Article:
I've used the National Archives document analysis sheets , the guided questions and charts from the DBQ Project , and lots of other formats of primary source analysis with my students.  They are all excellent tools, but they aren't FUN for kids.  I want students to be fascinated with evidence from history the same way I am.  I want them to see a connection between what a document says and what life may have been like for the people who wrote those words.   I've posted in the past about how non-traditional note-taking can be more valuable for student learning than previously thought .  I thought I'd apply that concept to primary source analysis. Last week I asked them to create some kind of image representation of a primary source document and how it helped answer our essential question: Was the Antebellum North really morally and economically opposed to slavery? You see, my New England students have traditionally been taught that the South favored slavery and the

I May Have Done a 180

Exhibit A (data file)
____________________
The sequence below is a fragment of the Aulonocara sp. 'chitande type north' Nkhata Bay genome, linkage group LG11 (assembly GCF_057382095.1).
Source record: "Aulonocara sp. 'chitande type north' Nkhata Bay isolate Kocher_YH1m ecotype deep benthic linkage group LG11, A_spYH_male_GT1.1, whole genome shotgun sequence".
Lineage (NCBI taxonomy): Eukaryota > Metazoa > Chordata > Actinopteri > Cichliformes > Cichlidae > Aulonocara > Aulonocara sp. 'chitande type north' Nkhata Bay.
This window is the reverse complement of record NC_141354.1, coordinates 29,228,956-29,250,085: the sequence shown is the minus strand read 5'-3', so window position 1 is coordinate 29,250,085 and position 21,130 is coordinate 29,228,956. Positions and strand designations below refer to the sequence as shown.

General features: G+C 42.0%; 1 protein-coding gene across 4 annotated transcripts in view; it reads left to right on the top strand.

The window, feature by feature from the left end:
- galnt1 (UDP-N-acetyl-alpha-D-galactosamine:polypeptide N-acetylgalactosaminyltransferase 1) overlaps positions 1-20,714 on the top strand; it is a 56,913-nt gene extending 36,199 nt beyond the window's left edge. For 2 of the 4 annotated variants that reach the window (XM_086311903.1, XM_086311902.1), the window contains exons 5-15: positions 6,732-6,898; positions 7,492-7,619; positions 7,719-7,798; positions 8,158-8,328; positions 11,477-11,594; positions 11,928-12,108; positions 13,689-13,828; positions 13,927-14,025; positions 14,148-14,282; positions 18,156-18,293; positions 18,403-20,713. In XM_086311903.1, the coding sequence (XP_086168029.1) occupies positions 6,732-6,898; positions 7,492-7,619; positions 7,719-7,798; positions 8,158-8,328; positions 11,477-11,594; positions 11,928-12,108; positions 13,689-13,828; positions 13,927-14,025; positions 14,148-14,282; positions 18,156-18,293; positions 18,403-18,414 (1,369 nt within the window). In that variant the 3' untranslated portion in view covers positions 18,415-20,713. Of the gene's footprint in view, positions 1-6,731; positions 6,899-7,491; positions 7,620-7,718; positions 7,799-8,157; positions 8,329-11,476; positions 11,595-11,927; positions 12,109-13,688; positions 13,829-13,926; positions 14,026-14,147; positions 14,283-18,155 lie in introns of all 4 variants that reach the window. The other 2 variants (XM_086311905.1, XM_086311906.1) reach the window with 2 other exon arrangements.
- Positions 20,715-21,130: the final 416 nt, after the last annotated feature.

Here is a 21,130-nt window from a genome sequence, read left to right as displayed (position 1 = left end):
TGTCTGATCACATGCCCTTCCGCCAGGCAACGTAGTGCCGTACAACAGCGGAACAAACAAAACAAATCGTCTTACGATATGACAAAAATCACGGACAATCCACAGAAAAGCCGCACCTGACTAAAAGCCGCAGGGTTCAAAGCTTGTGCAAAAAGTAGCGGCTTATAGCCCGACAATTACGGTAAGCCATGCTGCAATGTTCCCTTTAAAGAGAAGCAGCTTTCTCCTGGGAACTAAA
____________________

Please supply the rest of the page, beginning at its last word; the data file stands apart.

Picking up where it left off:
I had the opportunity to observe a colleague, Gary d'Entremont , recently.  He has done a complete 180.  Literally, he has flipped his classroom for the entire unit on the Enlightenment in our school's History 9 curriculum. I actually had some of his current students in my 8th grade classroom last year.  It was rewarding to see them working at a higher level, and I experienced my own enlightenment when it came to the flipped classroom model thanks to this experience. Here's how Gary does it. 1. Preparation Gary set up his class website (our district uses Edline) so that all materials students will need for the 2 week unit were there before they began. Explanations on what a flipped classroom is, what student responsibilities are, and how to carry out each of the tasks are clearly labeled and easy to read. 2. Formatting The text documents are posted in .pdf format.  This makes it easy for students to view them without awkward formatting problems, which can occur